I found my cows, all 22 of them, no problem. See, I ran them with the old dairy cow. Ingenious cowgirl thinking! I could ride up in the woods and just call her name, and shake a can, and you know what? She’d come running, and bring the rest of the herd with her. Anyway, we’d been checking on them weekly, moving them along the mountain, and making special trips any time we got a report that they were hanging out in a camp ground. But that bull, well, I guess he did his job and lost interest and wandered off. I really lost him.
I called my boss in hysterics. He just said, “oh well, these things happen.” I called the rent-a-bull guy as well, and he pretty much just said the same thing. But I felt so terrible! (So stupid, too, of course.) So I called the old cowboy. The best tracker on the mountain. The man who knew that mountain before there even was a road up there. The man who had been chasing cattle around this high country for, well, by then, nearly 90 years. I called Bud.
No doubt, I’ll have to tell you more about Bud later. One of the most wonderful people I’ve even had the honor to meet. A man who, despite his age, or because of his age, was so open minded, so cared about people, that he truly believed this little former-city-girl really could grow into a cow girl. He’d invite me over to his house with his wonderful wife and I’d be happy listening to his stories of chasing cattle in the old days, or tracking lion, or panning for gold. He’d teach me about his stallion, and share his enthusiasm for the Quarter Horse, and allowed me to breed one of my mares there. He’d even let me ride with them when they’d gather the herd and collect the strays. Up there it was different, not the one big man owning a ton of cows like you got here, but a bunch of families each running a bunch of cows together, sometimes just one or two. I think I had the biggest group in there with my 22. Folks worked together, a real sense of community, just to survive and raise a little meat, and get out and ride together, work together, spend a day in the mountains together. Tell you what, that’s a good thing.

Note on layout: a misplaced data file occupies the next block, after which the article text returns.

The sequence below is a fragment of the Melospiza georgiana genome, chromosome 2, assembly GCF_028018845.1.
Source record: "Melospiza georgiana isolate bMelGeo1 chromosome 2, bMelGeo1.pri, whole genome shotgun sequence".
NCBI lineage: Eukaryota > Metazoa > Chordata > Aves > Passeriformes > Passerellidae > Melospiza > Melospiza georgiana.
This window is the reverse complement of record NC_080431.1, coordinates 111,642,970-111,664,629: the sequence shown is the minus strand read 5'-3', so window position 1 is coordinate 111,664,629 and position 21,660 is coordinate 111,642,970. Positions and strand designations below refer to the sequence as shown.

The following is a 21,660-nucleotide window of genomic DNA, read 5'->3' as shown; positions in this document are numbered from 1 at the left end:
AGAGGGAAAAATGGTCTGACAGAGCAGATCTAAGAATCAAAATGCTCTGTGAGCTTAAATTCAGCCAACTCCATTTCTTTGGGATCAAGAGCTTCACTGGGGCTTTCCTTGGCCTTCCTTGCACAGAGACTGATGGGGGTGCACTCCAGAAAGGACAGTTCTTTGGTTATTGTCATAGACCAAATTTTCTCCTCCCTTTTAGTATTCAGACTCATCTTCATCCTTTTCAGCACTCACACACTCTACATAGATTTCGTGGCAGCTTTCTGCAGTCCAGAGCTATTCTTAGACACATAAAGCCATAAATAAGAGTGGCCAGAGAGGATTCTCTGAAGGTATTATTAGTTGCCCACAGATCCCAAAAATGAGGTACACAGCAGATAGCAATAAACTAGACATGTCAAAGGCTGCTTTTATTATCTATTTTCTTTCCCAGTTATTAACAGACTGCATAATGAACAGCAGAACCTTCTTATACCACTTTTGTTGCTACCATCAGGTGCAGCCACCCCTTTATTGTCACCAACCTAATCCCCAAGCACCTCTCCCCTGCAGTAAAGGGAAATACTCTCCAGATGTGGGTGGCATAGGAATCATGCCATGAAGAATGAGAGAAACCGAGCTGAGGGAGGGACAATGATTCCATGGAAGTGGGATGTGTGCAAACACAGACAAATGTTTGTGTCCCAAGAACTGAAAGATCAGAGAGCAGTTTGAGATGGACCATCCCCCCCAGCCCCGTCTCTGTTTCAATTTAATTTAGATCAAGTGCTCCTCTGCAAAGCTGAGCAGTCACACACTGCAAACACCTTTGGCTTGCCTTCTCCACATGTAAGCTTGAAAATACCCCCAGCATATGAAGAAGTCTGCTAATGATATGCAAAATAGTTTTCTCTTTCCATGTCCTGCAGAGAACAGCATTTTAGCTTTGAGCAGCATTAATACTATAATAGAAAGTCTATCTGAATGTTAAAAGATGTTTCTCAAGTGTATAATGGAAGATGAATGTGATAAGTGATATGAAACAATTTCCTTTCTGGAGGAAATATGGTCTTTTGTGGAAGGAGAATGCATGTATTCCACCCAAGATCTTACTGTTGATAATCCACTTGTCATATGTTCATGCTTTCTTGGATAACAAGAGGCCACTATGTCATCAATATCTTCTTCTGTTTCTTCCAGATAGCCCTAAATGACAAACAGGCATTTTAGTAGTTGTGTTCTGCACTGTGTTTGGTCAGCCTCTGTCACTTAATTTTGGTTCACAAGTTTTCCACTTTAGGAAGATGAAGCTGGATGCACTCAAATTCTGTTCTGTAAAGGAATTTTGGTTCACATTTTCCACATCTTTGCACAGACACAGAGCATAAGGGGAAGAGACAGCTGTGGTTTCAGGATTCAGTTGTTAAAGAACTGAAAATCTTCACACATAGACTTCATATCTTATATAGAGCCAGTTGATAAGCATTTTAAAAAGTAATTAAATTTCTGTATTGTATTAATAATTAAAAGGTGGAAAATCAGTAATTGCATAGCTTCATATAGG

But now it was late in the season. We had gathered all the cows. No one was left on the mountain, and winter was approaching. And Bud says we better go one last time, scouring the mountain for tracks of the bull that got away… I just remember riding along in the old truck, squished on that bench seat between Bud and his wife, and Forrest in the back of the pick up. Bouncing along, listening to Bud’s wonderful tales and tracking tips, his voice loud and cheerful above the buzz of his hearing aid, forewarning us that his batteries were low, so no matter how loud we yelled, he could not hear us. But we all knew we had nothing to say in comparison with Bud and his stories… I could listen forever and never be bored.
Anyway, the snow came before we found the bull. And that’s the end of that story. I really did lose a bull. But the bright side being, of course, having had the chance to spend time with Bud and his beautiful wife, to learn a little more about life, and have the chance to believe the world is a pretty good place because of folks like them passing in our lives.